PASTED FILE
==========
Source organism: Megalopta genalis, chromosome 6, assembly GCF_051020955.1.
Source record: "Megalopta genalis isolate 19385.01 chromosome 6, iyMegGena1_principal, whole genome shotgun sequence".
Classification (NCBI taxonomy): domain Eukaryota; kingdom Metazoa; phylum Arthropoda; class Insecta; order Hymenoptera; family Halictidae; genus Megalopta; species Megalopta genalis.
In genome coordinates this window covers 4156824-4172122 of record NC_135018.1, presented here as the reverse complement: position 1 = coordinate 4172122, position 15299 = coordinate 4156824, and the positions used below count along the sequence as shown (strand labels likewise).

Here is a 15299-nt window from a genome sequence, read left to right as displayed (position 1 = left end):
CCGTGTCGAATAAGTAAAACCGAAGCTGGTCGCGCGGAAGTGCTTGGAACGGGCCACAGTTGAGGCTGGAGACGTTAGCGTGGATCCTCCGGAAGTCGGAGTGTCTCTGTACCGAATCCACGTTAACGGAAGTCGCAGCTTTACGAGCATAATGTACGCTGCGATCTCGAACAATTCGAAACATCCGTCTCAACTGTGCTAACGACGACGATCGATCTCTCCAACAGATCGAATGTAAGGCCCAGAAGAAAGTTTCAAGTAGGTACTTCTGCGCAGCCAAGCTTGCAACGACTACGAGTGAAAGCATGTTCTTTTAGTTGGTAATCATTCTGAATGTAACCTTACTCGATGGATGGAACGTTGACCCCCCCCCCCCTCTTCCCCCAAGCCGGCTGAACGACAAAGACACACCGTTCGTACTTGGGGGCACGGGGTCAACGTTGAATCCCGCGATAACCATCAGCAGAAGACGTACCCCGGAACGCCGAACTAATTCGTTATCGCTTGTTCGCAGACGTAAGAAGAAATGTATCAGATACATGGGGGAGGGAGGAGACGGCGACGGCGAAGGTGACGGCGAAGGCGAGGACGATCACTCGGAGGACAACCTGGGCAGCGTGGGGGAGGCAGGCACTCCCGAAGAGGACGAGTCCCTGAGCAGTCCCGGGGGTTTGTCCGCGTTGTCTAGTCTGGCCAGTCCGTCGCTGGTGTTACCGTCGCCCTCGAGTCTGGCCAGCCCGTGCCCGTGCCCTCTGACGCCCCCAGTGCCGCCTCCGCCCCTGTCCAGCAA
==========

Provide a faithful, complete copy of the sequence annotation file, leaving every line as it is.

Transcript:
Source organism: Megalopta genalis, chromosome 6, assembly GCF_051020955.1.
Source record: "Megalopta genalis isolate 19385.01 chromosome 6, iyMegGena1_principal, whole genome shotgun sequence".
Classification (NCBI taxonomy): domain Eukaryota; kingdom Metazoa; phylum Arthropoda; class Insecta; order Hymenoptera; family Halictidae; genus Megalopta; species Megalopta genalis.
In genome coordinates this window covers 4156824-4172122 of record NC_135018.1, presented here as the reverse complement: position 1 = coordinate 4172122, position 15299 = coordinate 4156824, and the positions used below count along the sequence as shown (strand labels likewise).

Here is a 15299-nt window from a genome sequence, read left to right as displayed (position 1 = left end):
CCGTGTCGAATAAGTAAAACCGAAGCTGGTCGCGCGGAAGTGCTTGGAACGGGCCACAGTTGAGGCTGGAGACGTTAGCGTGGATCCTCCGGAAGTCGGAGTGTCTCTGTACCGAATCCACGTTAACGGAAGTCGCAGCTTTACGAGCATAATGTACGCTGCGATCTCGAACAATTCGAAACATCCGTCTCAACTGTGCTAACGACGACGATCGATCTCTCCAACAGATCGAATGTAAGGCCCAGAAGAAAGTTTCAAGTAGGTACTTCTGCGCAGCCAAGCTTGCAACGACTACGAGTGAAAGCATGTTCTTTTAGTTGGTAATCATTCTGAATGTAACCTTACTCGATGGATGGAACGTTGACCCCCCCCCCCCTCTTCCCCCAAGCCGGCTGAACGACAAAGACACACCGTTCGTACTTGGGGGCACGGGGTCAACGTTGAATCCCGCGATAACCATCAGCAGAAGACGTACCCCGGAACGCCGAACTAATTCGTTATCGCTTGTTCGCAGACGTAAGAAGAAATGTATCAGATACATGGGGGAGGGAGGAGACGGCGACGGCGAAGGTGACGGCGAAGGCGAGGACGATCACTCGGAGGACAACCTGGGCAGCGTGGGGGAGGCAGGCACTCCCGAAGAGGACGAGTCCCTGAGCAGTCCCGGGGGTTTGTCCGCGTTGTCTAGTCTGGCCAGTCCGTCGCTGGTGTTACCGTCGCCCTCGAGTCTGGCCAGCCCGTGCCCGTGCCCTCTGACGCCCCCAGTGCCGCCTCCGCCCCTGTCCAGCAA